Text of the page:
Today we left Paradise Lodge in Arbaminch and headed to Hawassa, about a five-hour drive north. On our way, we took a detour to visit the Dorze tribe, which is one of the many traditional tribes that occupy the Omo Valley in southern Ethiopia. Their tribe currently numbers 7,800 people, and they are most well-known for their weaving. Their skills in weaving are used in many aspects of their lives, such as fences, houses, and the beautiful textiles which they sell along the road and in the village. The women traditionally spin the cotton, and the men weave it into the various colored textiles. Susanne and I got to try spinning cotton, and needless to say, we were not great at it. I think we’ll leave it to the experts of the Dorze tribe.
The houses resemble bee hives in shape, and look a little like elephants from the front. They can be up to two stories in height. They are made from woven bamboo, enset (false banana trees) and other materials. As time goes on, termites attack the house from the bottom, so over the years, the house gets shorter and shorter. But these huts are well-built and last hundreds of years. The huts, although appearing small from the outside, house their kitchen, bedroom, living room, and oftentimes the family’s animals. The house we visited had space for five cows and a goat. They told us that the animals are particularly helpful in the winter months when it gets cold, because their breath warms the hut. Pretty clever, right?
We also got to witness how “kancho” is made, which is the bread they make and eat multiple times a day. The pulps of the enset leaves are scraped and put in the ground to ferment for at least three months, which results in a pungent cheese-smelling dough. This is then kneaded with water into a thin pizza-like crust, which is then put in between two enset leaves and is baked over a fire for approximately ten minutes. We then ate the kancho with local honey and what the guide told us was mild tomato sauce, which was actually just a pile of fire ants (or so it seemed to us Americans).
They are also known for their traditional dancing, which we were lucky enough to witness some of the villagers perform for us. In northern parts of Ethiopia, most people dance primarily using movements of their heads and necks. In central parts of the country, the shoulders are mainly used. But for the Dorze people, they dance using their hips. They played their drums and sang while our guide and a few of the tribe members dressed in traditional garb and danced. It was fun to watch, and was hard not to start shaking our hips along with them!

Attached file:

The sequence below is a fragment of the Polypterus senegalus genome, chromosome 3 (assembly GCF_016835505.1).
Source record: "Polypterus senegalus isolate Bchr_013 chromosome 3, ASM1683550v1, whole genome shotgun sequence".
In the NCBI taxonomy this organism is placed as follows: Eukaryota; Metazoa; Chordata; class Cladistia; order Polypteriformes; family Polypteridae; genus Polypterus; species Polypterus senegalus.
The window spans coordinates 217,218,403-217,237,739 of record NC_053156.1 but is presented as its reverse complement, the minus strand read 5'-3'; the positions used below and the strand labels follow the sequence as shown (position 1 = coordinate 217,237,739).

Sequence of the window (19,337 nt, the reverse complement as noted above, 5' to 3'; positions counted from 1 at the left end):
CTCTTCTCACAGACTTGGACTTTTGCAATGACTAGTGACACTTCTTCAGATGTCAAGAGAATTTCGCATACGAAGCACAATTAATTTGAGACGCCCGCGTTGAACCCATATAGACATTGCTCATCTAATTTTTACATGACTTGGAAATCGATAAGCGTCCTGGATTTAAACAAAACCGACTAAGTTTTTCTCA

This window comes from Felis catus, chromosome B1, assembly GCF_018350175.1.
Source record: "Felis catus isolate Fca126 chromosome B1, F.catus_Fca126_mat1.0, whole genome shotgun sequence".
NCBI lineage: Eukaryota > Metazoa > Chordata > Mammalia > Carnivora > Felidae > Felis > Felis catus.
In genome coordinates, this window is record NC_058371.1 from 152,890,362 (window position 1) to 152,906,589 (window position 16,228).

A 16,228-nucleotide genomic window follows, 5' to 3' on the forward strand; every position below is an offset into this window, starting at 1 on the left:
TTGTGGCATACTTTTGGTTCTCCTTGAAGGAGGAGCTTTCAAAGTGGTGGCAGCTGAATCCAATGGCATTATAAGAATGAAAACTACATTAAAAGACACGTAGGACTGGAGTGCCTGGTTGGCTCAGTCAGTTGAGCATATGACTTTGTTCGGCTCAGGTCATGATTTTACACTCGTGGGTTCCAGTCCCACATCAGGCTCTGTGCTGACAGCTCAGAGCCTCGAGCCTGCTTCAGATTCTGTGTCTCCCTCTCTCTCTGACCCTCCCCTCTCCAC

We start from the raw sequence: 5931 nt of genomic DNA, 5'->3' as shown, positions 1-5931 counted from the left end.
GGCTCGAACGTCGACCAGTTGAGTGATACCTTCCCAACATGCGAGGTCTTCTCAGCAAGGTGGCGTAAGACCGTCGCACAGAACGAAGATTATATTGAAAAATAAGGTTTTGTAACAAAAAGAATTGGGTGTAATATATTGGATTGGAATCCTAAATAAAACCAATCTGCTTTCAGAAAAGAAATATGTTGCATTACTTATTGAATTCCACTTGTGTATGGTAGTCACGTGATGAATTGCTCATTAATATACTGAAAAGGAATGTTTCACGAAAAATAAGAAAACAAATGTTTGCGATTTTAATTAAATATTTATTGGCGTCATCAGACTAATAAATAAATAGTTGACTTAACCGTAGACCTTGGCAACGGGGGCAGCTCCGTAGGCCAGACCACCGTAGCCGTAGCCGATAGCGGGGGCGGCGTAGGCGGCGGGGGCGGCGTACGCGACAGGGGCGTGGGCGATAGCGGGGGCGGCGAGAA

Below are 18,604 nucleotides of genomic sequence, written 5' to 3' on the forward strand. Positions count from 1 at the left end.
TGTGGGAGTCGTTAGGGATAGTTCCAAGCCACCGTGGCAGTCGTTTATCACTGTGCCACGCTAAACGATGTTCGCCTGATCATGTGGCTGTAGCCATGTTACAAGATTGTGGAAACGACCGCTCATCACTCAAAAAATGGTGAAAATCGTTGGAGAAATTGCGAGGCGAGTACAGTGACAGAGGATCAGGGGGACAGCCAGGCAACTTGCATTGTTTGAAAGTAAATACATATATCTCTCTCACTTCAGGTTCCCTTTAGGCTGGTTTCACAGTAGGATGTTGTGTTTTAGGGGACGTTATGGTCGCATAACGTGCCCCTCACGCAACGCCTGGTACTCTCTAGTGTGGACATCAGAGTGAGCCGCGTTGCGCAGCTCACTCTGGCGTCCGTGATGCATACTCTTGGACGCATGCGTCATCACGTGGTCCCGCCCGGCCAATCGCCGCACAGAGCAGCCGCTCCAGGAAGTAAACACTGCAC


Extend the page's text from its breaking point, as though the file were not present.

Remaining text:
This evening we finally got to Hawassa to meet with our partner Mekane Yesus Central Gibe Synod, one of our partners in southern Africa. The drive here was pretty, lined with Acacia trees, but it was also quite harrowing. Let me reiterate – Ethiopians are crazy drivers. Most of the drive felt like a continuous game of chicken. While our driver would try to pass slow cars in front of us, drivers on the other side of the road would try to do the same. It came down to who could maneuver faster through the tiny gaps. Not to mention the many goats and tuk tuks we swerved around. With white knuckles and a bit of nausea, we arrived to Haile Resort in Hawassa for the night. Tomorrow, we continue the work at hand as we travel to more well sites in the area. We are excited to meet more people whose lives have been changed by clean water.
As we continue to share the mission of Water to Thrive, many people have suggestions for us in how we can help improve the water crisis. In our experiences, we have seen that there is no simple solution. Each of the following are possible options for addressing water, but we feel that a simple water design with local community oversight and maintenance leads to the best long-term results.
Why don’t they just boil the water?
It sounds like a logical and simple solution for disinfecting the water. However, Ethiopia is heavily deforested. Over the years, between the logging industry and the increasing reliance on wood products for fuel, only approximately 4 percent of the total land mass of Ethiopia is forested. So the logical solution of collecting fire wood to boil all the water is not actually feasible.
One approach to deforestation is the import of eucalyptus trees which are not native to Ethiopia. Eucalyptus trees are used often as electrical poles and for housing construction because of their tall, straight trunks. As we’ve traveled across Ethiopia, we have witnessed the heavy amounts of wood that the people collect, but they have to walk long distances to their homes with the wood on their backs and it is bought at a premium price. In addition to spending many hours collecting water, constantly using fire wood to boil the water would require numerous hours collecting the wood. This would just add to their physical and psychological burden.